The European Union is demanding that vehicles see considerable reductions in CO2 emissions by setting ambitious targets in the years to come. However, politicians fail to understand that it’s economic incentives that drive innovation, not fines and subsidies.
Rien Ne Va Plus
The EU is in the middle of reforming emission standards for cars, vans, and—at a later stage—heavy-duty vehicles. The European Parliament is now asking for reductions of 40 percent by 2030 for cars and vans and has similar demands for lorries. This matches a wave of diesel car bans in many EU member states and even complete bans of all fossil fuel-powered vehicles, such as in Denmark.
Former French Environment Minister Nicolas Hulot announced last year that his government seeks to ban all cars that run on fossil fuels by 2040. The country was slightly taken aback, especially since until now only 1.2 percent of all cars in the country of wine and cheese are electric. The French parliament approved a complete ban on diesel and petrol production, as well as the sale of those cars by 2040 in December last year.
In many ways, European countries seem to attempt to outbid each other on how quickly they can catapult us back to the Stone Age.
In many ways, European countries seem to attempt to outbid each other on how quickly they can catapult us back to the Stone Age. We'll eventually reach the roulette gambling point of "rien ne va plus" ("nothing goes anymore").
"This morning," Nicolas Hulot said in his statement, "a European car manufacturer announced that by the summer of 2019, it will only sell electric cars." The question should be: how does he know that?
How Little We Know
If, however, we don't need fossil fuels anymore by the time the legislation comes into effect—because technological advancements have enabled us to use other sources of energy effectively—then we never needed a law in the first place.
Fossil fuel bans by 2030, 2040, or 2050 aren't reasonable or ambitious, they’re pure environmentalist daydreaming. If, by the target years set by governments, we are still in need of cars running on fossil fuels, the ban would be disastrous and unlikely to be implemented. If, however, we don't need fossil fuels anymore by the time the legislation comes into effect—because technological advancements have enabled us to use other sources of energy effectively—then we never needed a law in the first place. The pretense, however, that it is the role of government to choose winners and losers in the innovation of a free market is ridiculous. It is opportune to quote the immortal words of Friedrich Hayek, who said:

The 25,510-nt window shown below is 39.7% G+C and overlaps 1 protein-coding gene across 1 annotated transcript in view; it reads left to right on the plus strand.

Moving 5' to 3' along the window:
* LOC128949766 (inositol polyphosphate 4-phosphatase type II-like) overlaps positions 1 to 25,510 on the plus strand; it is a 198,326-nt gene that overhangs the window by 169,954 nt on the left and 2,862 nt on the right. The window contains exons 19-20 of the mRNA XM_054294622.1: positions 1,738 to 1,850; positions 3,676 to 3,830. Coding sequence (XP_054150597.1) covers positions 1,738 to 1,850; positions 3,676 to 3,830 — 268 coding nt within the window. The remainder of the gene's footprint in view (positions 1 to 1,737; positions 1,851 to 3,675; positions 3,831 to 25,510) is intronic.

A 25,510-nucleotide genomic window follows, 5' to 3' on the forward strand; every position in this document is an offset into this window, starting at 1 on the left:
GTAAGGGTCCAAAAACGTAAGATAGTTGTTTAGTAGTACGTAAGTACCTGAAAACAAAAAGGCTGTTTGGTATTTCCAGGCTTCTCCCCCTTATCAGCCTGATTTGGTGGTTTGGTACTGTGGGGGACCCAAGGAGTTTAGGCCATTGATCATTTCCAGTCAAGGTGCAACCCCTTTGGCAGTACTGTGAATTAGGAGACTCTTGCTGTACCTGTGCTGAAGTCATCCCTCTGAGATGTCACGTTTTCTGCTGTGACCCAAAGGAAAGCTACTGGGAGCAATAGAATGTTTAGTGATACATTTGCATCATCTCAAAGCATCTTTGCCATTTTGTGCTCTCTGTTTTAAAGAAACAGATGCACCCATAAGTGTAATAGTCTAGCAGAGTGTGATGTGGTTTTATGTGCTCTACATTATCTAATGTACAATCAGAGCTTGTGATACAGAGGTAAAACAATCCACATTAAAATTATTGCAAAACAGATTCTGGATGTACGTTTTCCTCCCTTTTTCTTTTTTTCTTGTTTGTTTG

"The curious task of economics is to demonstrate to men how little they really know about what they imagine they can design."
Unions Also Don't Own the Success of Fewer Work Hours
A good comparison with the discussion surrounding fossil fuel bans is government restrictions on working hours. One of the great misconceptions of labor policy is that reducing work hours resulted from a joint effort of politicians and union activists.
If one investigates the issue, we soon find that economists are in agreement over the fact that the 40-hour work week (as it exists in many European countries) is not the achievement of politicians but, in fact, that of the marketplace.
In the 1870s, working hours were already naturally decreasing (Huberman and Minns, London School of Economics, 2007, p. 542)—the European average was 63 hours a week in 1870, 56.3 in 1900, and 53.8 in 1913 (Huberman, 2002, p. 19). Neither unions nor laws were involved in reducing these hours (Costa, 1998, p. 14-15) but, on the contrary, the advancement of modern technology. And yet unions claim responsibility for the reduction in work hours the same way the European Union would claim credit for a reduction of CO2 emissions were these targets to be reached.
In reality, there are actual incentives to reduce the use of petrol and diesel in cars, vans, and heavy-duty vehicles: It's less costly.
In reality, there are actual incentives to reduce the use of petrol and diesel in cars, vans, and heavy-duty vehicles: It's less costly. No CEO of a freight transport company will refuse the advantage of using less petrol because he'd refuse a reduction of his very own production costs. In the same way, there is no incentive for car manufacturers to pollute the air. If the car industry hasn't gotten further in reducing the petrol usage of vehicles, it is simply because it isn't possible yet.
As a general rule: legislation cannot incentivize innovation. If the law precedes technological advancement, then industry will not be able to keep up. If the law is made after the advancement, then it wasn't necessary.